If a roof raise is not completed, and the windows are removed and sheeted, is it possible to remove some of the window framing for some more spacy RV windows instead of the little windows? Or does the window framing double as support for the roof as well?
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Old 06-10-2016, 08:47 AM   #18
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Location: Oakland
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Year: 1998
Coachwork: BlueBird
Engine: Cummins 5.9
Rated Cap: 48
Hello,
I'm in the process of removing the ceiling and siding to re insulate my 98 BlueBird. I've been researching all possible spray foam applications, DIY and Professional. I'd really like to do it ourselves since it will save us money. Did you Spray Foam yourself? I'm interested in s product called Foam it Green, I wonder if you've heard of it before? I also watched this interesting? show on spray foam nightmares where people had there attics spray foamed and it was causing them distress... I've read good and bad stories, just want to make sure we do the best job we can. Thank you for any thoughts you may have.
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Old 06-10-2016, 09:09 AM   #19
Bus Nut
 
Join Date: Jan 2015
Location: Kansas
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Engine: T444E
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Quote:
Originally Posted by JHands View Post
I'm assuming that you have some welding experience? The raising of the roof itself is something I could probably do, as my engineering and physics portion of my brain works extremely well. However, I have no idea how to weld.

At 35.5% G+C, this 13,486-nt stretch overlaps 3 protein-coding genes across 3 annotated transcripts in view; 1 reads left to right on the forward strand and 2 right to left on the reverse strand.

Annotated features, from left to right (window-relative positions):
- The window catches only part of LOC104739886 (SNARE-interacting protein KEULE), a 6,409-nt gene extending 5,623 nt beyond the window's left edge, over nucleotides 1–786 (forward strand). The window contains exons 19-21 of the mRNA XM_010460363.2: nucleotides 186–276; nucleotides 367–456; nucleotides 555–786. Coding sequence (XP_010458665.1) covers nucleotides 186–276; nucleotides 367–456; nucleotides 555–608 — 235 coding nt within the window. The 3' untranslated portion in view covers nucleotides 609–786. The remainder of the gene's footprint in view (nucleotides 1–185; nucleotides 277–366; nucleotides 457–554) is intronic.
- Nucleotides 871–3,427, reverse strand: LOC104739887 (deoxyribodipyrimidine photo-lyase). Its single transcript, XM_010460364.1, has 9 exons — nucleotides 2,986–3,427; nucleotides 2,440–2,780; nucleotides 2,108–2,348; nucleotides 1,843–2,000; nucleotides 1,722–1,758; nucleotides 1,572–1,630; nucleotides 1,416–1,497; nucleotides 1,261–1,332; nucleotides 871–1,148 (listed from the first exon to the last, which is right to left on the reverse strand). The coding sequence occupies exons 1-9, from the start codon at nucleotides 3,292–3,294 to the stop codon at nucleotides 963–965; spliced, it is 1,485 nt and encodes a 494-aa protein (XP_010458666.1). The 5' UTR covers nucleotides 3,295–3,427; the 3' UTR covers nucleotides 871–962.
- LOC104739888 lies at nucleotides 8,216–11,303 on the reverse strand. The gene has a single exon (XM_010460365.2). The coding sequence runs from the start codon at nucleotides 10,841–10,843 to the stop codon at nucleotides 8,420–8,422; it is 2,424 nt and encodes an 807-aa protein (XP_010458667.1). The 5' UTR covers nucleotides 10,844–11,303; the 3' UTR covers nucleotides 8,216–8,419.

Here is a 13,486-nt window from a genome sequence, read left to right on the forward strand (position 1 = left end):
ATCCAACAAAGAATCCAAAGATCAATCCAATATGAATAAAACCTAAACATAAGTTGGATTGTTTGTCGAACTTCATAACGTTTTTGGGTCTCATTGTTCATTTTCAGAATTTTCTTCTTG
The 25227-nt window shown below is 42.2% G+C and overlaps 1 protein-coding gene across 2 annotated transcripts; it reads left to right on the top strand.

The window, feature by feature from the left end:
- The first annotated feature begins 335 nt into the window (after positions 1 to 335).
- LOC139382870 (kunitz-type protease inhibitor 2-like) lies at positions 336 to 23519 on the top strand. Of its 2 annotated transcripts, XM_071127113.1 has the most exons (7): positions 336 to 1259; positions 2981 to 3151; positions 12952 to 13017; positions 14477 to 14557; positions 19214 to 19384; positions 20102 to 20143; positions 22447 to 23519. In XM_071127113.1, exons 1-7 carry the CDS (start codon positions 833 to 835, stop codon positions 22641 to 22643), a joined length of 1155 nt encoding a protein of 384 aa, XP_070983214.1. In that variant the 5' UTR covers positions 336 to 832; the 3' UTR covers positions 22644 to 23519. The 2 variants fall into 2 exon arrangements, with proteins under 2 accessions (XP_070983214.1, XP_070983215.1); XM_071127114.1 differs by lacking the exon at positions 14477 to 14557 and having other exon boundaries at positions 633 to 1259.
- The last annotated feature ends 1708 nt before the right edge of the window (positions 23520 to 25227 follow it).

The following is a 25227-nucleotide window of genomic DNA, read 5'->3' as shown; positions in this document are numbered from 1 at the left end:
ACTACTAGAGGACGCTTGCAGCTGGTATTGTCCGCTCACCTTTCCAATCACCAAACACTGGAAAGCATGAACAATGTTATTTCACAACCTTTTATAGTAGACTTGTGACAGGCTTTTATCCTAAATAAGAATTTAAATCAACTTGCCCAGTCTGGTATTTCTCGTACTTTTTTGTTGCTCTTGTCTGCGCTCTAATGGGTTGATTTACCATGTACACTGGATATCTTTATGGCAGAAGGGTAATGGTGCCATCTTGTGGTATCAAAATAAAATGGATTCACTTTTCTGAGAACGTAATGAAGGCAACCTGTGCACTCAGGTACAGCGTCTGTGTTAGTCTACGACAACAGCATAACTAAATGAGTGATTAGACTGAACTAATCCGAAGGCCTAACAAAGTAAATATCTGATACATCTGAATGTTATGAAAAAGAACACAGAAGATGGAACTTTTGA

If a roof raise is not completed, and the windows are removed and sheeted, is it possible to remove some of the window framing for some more spacy RV windows instead of the little windows? Or does the window framing double as support for the roof as well?
Yes, I have welding experience. But that said. The only thing I welded on mine were the jack brakcets that actually did the lifting. The extension pieces were bolted through with several sets of grade 8 bolts. Welds hold up great over-time but I was worried about the weight of the roof hammering down vertically on each weld at every bump in the road. So I went ahead and used bolts, washers, and nylock nuts. Then I peened the threads of the bolts after the nuts were installed so theres no way they can back out.

And yes if you opt to just yank the windows and re-skin you can totally cut out a rib here and there. Just don't get too crazy with it, and make sure you box in the new window opening for structural integrity.
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Old 06-10-2016, 09:51 AM   #20